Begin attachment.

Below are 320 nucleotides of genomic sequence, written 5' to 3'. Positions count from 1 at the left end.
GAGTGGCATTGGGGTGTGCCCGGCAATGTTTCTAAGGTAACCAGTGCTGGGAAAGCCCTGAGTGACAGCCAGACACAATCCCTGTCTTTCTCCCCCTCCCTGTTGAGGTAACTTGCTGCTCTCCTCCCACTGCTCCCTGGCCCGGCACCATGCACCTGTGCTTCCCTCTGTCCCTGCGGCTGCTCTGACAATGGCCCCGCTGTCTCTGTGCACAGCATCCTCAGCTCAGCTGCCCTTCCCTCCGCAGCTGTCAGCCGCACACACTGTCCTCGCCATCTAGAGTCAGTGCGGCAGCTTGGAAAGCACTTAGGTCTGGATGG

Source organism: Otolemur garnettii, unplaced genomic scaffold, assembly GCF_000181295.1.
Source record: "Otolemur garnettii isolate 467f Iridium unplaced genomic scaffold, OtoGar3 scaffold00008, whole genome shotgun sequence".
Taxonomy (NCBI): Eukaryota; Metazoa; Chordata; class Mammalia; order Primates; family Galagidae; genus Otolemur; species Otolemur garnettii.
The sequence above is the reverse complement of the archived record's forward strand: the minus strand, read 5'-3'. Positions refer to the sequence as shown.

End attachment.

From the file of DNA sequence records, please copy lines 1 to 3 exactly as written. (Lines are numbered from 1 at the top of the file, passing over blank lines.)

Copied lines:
Below are 320 nucleotides of genomic sequence, written 5' to 3'. Positions count from 1 at the left end.
GAGTGGCATTGGGGTGTGCCCGGCAATGTTTCTAAGGTAACCAGTGCTGGGAAAGCCCTGAGTGACAGCCAGACACAATCCCTGTCTTTCTCCCCCTCCCTGTTGAGGTAACTTGCTGCTCTCCTCCCACTGCTCCCTGGCCCGGCACCATGCACCTGTGCTTCCCTCTGTCCCTGCGGCTGCTCTGACAATGGCCCCGCTGTCTCTGTGCACAGCATCCTCAGCTCAGCTGCCCTTCCCTCCGCAGCTGTCAGCCGCACACACTGTCCTCGCCATCTAGAGTCAGTGCGGCAGCTTGGAAAGCACTTAGGTCTGGATGG

Source organism: Otolemur garnettii, unplaced genomic scaffold, assembly GCF_000181295.1.